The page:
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the travel ban. air go things will stay as they are. the administration will not be able to enforce this most recent executive order. now we return to the topic at hand, the russia investigation. 48 hours ago monday night, our friend, jeremy bash broke a story on the air we did not know was coming. >> i think the real story, the real issue is not so much about the midnight run by the chairman on to the white house grounds, it's really that they wanted to cancel the hearing this week. the hearing this week was going to hear from sally yates, the former acting attorney general. and i'm told she had interesting things to tell the committee too, tell the public about when she told white house counsel that mike flynn had in fact been lying to the vice president and she was only going to be able to speak those things in the concept of the congressional hearing.
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this was an elaborately coriaographed gag order on sally yates. >> this headline from the washington post says the trump administration sought to block sally yates from testifying on behalf of russia. in addition to his work, remembered his former kouns thool house intelligence committee. so i guess the way to get at this again is how, by the treatment of yates, can you discern perhaps what yates has to say or had to say in past tense. >> well, let's break it down. my understanding is that yates' testimony would have differed from the official white house accounts. now we don't know exactly in what way her testimony would have differed from the official white house accounts but we can think about two potentialities. what she told to white house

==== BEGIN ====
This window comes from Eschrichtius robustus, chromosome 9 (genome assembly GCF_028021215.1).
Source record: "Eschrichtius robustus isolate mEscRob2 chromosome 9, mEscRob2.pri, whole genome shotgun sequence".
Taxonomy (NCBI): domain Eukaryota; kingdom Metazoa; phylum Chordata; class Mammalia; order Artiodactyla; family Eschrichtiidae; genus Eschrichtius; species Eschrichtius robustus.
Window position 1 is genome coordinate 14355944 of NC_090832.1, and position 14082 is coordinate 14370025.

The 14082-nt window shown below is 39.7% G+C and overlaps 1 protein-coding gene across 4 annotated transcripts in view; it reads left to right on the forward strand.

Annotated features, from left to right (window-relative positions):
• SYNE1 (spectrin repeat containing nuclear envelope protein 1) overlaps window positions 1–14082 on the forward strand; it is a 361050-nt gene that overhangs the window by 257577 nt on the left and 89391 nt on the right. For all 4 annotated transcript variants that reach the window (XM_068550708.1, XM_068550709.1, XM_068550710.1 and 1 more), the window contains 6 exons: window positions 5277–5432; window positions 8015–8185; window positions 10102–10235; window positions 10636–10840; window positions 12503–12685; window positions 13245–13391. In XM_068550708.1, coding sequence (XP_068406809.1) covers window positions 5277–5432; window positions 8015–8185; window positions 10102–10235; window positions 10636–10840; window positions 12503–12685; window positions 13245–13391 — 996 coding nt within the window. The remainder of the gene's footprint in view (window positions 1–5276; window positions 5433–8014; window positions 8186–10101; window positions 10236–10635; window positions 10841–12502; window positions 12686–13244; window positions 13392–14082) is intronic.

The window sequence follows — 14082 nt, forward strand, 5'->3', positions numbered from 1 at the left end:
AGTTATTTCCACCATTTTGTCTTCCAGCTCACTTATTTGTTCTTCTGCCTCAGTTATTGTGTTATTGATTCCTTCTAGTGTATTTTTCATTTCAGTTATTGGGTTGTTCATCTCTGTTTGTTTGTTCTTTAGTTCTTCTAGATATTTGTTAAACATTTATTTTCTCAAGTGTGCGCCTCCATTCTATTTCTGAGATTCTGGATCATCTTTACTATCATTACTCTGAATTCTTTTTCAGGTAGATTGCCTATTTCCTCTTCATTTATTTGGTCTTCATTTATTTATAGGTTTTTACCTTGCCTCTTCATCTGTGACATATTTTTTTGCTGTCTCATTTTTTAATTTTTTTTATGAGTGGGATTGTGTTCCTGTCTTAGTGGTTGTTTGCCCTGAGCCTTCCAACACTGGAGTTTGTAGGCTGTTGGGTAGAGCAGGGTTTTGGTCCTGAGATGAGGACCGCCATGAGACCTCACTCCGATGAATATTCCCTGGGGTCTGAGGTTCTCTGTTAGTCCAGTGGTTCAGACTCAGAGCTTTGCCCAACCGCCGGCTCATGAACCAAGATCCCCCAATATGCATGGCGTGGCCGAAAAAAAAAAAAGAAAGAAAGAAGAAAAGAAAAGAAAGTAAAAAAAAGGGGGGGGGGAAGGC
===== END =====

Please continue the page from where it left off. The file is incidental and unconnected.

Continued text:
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counsel and said hey, you've got a problem on your hand with your national security advisor. that's point one. the second thing she could have talked about is what she heard in response from the white house. what did he say back to her or other people in the white house. did he say we don't care or we're not interested at all? or did they say oh, my goodness this is a surprise to us? in either case, 17 days pass and these are the 17 days that i think require emphasis. so from january 26th, which is when she went to talk to the white house about mike flynn to february 13th, the day flynn resigns, he was fired. 17 days elapsed. what was happening during that time? if the president knew flynn had misled senior officials in the white house, why did they continue to allow him to have access to very sensitive